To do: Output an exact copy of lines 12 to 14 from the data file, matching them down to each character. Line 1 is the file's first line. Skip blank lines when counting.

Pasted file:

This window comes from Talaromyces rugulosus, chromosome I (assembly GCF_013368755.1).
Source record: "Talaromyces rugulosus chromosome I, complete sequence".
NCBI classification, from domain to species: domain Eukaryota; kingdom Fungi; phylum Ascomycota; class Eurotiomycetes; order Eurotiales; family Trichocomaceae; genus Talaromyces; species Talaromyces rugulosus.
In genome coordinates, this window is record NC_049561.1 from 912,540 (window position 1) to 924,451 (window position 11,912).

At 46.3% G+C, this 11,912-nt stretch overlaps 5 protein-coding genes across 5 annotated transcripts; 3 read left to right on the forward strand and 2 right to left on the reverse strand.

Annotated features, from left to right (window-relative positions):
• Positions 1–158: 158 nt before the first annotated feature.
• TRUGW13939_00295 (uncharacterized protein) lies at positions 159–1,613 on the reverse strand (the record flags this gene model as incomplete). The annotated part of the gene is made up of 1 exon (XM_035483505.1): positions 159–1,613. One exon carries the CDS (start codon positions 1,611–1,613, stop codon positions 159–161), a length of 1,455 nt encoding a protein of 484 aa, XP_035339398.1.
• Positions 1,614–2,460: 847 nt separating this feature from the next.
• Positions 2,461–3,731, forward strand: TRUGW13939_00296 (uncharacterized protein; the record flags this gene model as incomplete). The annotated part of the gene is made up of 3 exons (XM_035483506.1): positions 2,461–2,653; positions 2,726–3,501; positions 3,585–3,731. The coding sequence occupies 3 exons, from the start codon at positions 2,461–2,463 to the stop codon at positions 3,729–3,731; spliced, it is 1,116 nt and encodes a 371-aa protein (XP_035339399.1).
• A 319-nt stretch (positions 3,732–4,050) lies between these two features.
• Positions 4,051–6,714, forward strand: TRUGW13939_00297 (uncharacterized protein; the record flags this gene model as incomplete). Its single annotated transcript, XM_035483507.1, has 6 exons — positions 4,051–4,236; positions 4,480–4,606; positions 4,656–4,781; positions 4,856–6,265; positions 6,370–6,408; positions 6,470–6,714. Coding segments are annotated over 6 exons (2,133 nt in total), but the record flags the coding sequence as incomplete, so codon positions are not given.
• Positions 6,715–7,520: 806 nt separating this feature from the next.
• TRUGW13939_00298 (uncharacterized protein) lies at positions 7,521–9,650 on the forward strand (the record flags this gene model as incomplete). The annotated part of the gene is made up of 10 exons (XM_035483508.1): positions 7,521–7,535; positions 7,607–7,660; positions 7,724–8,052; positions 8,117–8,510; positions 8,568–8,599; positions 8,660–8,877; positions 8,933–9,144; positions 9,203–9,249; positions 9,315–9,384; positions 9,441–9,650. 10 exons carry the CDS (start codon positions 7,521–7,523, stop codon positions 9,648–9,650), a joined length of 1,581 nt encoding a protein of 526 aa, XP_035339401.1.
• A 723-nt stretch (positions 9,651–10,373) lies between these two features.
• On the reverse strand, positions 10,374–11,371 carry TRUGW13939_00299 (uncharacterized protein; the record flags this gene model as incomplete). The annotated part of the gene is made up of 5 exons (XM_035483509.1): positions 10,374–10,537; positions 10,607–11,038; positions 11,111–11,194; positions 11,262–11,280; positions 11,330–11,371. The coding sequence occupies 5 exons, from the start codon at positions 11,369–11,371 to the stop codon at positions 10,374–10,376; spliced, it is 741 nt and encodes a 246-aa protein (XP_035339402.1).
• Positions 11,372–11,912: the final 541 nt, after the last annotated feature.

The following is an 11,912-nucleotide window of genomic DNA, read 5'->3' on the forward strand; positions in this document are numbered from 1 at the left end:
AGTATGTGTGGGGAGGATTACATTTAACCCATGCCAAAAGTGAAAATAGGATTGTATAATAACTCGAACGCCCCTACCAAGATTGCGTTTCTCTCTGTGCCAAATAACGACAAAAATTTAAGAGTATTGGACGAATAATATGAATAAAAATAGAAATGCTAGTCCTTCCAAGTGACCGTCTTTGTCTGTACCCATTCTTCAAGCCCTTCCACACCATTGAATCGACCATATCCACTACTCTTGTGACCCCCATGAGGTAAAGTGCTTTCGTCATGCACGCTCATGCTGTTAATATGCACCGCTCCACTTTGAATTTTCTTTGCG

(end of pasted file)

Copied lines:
• Positions 4,051–6,714, forward strand: TRUGW13939_00297 (uncharacterized protein; the record flags this gene model as incomplete). Its single annotated transcript, XM_035483507.1, has 6 exons — positions 4,051–4,236; positions 4,480–4,606; positions 4,656–4,781; positions 4,856–6,265; positions 6,370–6,408; positions 6,470–6,714. Coding segments are annotated over 6 exons (2,133 nt in total), but the record flags the coding sequence as incomplete, so codon positions are not given.
• Positions 6,715–7,520: 806 nt separating this feature from the next.
• TRUGW13939_00298 (uncharacterized protein) lies at positions 7,521–9,650 on the forward strand (the record flags this gene model as incomplete). The annotated part of the gene is made up of 10 exons (XM_035483508.1): positions 7,521–7,535; positions 7,607–7,660; positions 7,724–8,052; positions 8,117–8,510; positions 8,568–8,599; positions 8,660–8,877; positions 8,933–9,144; positions 9,203–9,249; positions 9,315–9,384; positions 9,441–9,650. 10 exons carry the CDS (start codon positions 7,521–7,523, stop codon positions 9,648–9,650), a joined length of 1,581 nt encoding a protein of 526 aa, XP_035339401.1.